Dear TWiM hosts,
My lab’s journal club is doing this paper today, and I thought it’d be a good fit for TWiM (or maybe even TWiEVO). It’s about insect endosymbionts that regulate their own virulence through quorum sensing. Basically, at the beginning of the infection, the bacteria produce a lot of toxins, but when they sense that they’ve colonised (thanks to quorum sensing molecules), they suppress all those virulence factors. This allows them to establish a persistent infection without further injuring the host. All of this has implications for how mutualistic relationships with microbes can arise, which I think is pretty cool!
I have been enjoying your show for several years now. I think your show’s conversational style and exploration of topics allows for people of all backgrounds to enjoy complex topics related to biology. Every one of your hosts in the TWIM/V/P has a knack for presenting material very clearly and your passion and excitement for the field is infectious.
Your discussion in TWIM 166 about the PNAS paper “Contemporary H3N2 influenza viruses have a glycosylation site that alters binding of antibodies elicited by egg-adapted vaccine strains” was fascinating. I wanted to see if you had any speculations about why the egg environment might select for this glycosylation site mutation in HA.
Thanks again for for the podcasts.
I wanted to suggest a pick of the week:
This is quite the hobby for anyone interested in microbiology or likes pretty things.
Joshua Travis Renfroe, MS, MPH
Georgia State University
Applied and Environmental Microbiology
Raw pet food as a risk factor for shedding of extended-spectrum beta-lactamase-producing Enterobacteriaceae in household cats.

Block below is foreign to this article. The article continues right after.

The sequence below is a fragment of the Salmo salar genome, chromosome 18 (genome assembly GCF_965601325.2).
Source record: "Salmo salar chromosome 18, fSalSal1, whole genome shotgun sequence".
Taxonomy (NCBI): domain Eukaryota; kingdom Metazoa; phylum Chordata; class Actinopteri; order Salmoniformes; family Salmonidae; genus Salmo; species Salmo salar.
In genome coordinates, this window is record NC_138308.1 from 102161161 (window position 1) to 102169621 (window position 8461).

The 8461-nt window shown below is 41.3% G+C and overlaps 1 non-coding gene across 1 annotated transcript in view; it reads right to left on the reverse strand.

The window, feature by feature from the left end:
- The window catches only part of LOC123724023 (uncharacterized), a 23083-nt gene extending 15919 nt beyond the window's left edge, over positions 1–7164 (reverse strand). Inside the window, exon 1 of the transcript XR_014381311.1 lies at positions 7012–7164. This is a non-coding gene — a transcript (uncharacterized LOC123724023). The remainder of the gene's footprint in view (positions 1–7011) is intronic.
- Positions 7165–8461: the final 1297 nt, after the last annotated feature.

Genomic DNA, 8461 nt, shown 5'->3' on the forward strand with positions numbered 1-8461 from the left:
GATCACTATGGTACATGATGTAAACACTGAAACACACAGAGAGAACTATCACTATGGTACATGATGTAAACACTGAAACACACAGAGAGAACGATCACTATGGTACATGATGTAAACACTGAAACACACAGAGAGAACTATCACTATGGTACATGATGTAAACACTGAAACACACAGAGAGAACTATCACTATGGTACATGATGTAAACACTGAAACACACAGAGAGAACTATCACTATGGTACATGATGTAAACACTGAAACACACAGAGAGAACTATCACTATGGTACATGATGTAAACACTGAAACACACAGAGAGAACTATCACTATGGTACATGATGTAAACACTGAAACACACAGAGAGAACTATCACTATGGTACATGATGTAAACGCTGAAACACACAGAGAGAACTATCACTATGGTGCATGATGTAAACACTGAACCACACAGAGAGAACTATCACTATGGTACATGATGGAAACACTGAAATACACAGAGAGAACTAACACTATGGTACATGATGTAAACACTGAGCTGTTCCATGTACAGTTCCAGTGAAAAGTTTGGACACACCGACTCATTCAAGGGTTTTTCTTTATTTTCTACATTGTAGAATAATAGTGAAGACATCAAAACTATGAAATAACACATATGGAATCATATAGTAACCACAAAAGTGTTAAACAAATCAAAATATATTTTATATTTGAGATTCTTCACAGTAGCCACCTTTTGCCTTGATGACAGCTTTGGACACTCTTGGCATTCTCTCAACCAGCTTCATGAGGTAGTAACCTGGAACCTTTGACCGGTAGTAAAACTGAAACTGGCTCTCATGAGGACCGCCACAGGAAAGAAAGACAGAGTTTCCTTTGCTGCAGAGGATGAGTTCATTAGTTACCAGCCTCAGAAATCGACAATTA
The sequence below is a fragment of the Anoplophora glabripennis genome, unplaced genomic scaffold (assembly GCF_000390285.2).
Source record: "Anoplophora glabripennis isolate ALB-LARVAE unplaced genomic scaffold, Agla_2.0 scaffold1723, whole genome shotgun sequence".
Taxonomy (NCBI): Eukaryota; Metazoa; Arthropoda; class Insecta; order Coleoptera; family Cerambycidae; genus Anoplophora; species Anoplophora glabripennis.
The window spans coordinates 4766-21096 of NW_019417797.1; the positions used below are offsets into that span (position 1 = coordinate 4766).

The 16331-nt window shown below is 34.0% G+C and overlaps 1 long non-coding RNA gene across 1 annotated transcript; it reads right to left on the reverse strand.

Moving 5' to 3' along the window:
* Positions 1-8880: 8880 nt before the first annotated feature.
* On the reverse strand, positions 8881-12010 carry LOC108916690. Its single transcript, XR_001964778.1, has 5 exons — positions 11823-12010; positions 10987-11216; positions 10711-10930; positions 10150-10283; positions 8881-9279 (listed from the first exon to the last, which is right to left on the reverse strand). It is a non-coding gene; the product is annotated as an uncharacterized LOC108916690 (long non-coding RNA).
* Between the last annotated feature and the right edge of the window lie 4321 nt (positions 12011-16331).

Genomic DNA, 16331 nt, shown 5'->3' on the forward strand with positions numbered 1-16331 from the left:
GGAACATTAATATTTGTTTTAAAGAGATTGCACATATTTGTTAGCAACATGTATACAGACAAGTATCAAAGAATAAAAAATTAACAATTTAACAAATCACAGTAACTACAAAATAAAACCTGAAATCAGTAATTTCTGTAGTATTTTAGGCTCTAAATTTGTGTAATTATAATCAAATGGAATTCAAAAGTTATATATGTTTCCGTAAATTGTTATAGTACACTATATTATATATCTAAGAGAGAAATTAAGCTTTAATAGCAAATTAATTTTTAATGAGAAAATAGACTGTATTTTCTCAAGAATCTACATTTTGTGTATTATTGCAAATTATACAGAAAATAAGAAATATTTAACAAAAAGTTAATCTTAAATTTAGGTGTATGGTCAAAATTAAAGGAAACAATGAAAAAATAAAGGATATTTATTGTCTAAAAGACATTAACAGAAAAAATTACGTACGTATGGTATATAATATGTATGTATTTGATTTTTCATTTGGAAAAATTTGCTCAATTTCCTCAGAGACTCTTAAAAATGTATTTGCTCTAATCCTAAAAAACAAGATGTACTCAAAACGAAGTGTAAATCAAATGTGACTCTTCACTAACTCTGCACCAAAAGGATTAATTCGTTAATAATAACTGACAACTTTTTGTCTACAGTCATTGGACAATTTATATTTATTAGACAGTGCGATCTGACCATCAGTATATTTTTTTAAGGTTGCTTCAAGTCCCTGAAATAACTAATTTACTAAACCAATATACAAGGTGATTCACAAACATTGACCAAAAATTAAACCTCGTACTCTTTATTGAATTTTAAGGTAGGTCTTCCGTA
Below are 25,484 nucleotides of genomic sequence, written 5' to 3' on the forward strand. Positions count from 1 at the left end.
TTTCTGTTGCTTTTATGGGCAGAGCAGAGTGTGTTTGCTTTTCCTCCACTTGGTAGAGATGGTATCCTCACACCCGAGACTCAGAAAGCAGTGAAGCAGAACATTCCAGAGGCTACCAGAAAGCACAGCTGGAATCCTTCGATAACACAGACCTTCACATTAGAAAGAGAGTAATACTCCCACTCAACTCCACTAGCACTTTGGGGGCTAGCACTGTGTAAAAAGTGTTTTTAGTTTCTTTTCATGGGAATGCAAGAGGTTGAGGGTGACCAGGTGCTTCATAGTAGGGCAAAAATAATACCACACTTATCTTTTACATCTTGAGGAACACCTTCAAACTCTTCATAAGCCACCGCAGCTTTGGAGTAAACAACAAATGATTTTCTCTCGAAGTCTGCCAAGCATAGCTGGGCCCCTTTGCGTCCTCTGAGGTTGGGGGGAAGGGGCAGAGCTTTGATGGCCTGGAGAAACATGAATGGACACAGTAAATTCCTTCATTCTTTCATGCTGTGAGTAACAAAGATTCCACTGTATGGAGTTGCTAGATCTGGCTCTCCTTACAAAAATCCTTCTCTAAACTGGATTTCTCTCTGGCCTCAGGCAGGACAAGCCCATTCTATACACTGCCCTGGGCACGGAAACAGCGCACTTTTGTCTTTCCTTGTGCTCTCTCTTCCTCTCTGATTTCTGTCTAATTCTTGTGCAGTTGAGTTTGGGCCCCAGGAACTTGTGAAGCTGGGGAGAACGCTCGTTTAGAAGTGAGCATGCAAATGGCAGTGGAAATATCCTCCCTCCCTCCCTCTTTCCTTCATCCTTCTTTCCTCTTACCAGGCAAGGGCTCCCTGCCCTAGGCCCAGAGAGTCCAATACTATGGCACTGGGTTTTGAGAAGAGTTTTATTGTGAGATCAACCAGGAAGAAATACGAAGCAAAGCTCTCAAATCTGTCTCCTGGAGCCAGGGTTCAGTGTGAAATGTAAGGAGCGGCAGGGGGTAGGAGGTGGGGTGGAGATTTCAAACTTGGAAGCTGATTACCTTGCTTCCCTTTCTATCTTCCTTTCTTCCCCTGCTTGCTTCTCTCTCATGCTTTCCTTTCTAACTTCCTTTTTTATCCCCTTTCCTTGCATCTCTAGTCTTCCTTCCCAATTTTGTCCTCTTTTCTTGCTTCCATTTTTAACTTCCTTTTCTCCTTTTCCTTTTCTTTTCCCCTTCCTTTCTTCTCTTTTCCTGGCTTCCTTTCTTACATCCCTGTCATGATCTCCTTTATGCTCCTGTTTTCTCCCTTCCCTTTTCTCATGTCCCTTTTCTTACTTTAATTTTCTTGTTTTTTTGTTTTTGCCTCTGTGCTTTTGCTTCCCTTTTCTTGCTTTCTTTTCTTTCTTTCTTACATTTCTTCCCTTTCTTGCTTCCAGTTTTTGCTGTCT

I was surprised to learn that quite a few people feed their cat raw food exclusively. In addition to the bacteria, there’s the public health hazard of toxoplasma. Yes, freezing does kill a high proportion of the bradyzoites. In Russian roulette, a high proportion of the chambers in the gun’s cylinder are empty. That doesn’t make it a good idea.
Hi esteemed professors,
I haven’t written in for a time, having stopped listening for a few years. It wasn’t my choice, but due to a prolonged hospital stay.
First the weather here in Bristol uk, is 3 deg C, cloudy, with 5 km/h wind. There is a little snow on the ground that fell this morning.
Regarding cooling towers, a subject I know a little about from my water treatment background, I can fill in some of your questions from twim 165.
Wet cooling towers are indeed a risk for legionella, usually there is a dosing system, that constantly doses biocides into the cooling water. It’s often (in the uk at least) the failure to maintain this, that causes issues, plus as you say resistant bacteria still grow.
In the uk dry cooling towers are preferred, and yes, generally made from copper. These don’t use water, so are less problematic, but less efficient.
Vincent, as you say water towers are closed, and generally drinking water supplies are dosed with chlorine dioxide. The level of chlorine dioxide in the water should sterilise it and prevent any legionella.
Hope that proves informative.
Thanks for all the work you do, particularly twiv and twim. Though I have a lot of catching up to do, I intend to listen to every episode. I’m slowly working through about 3 years worth while still in hospital.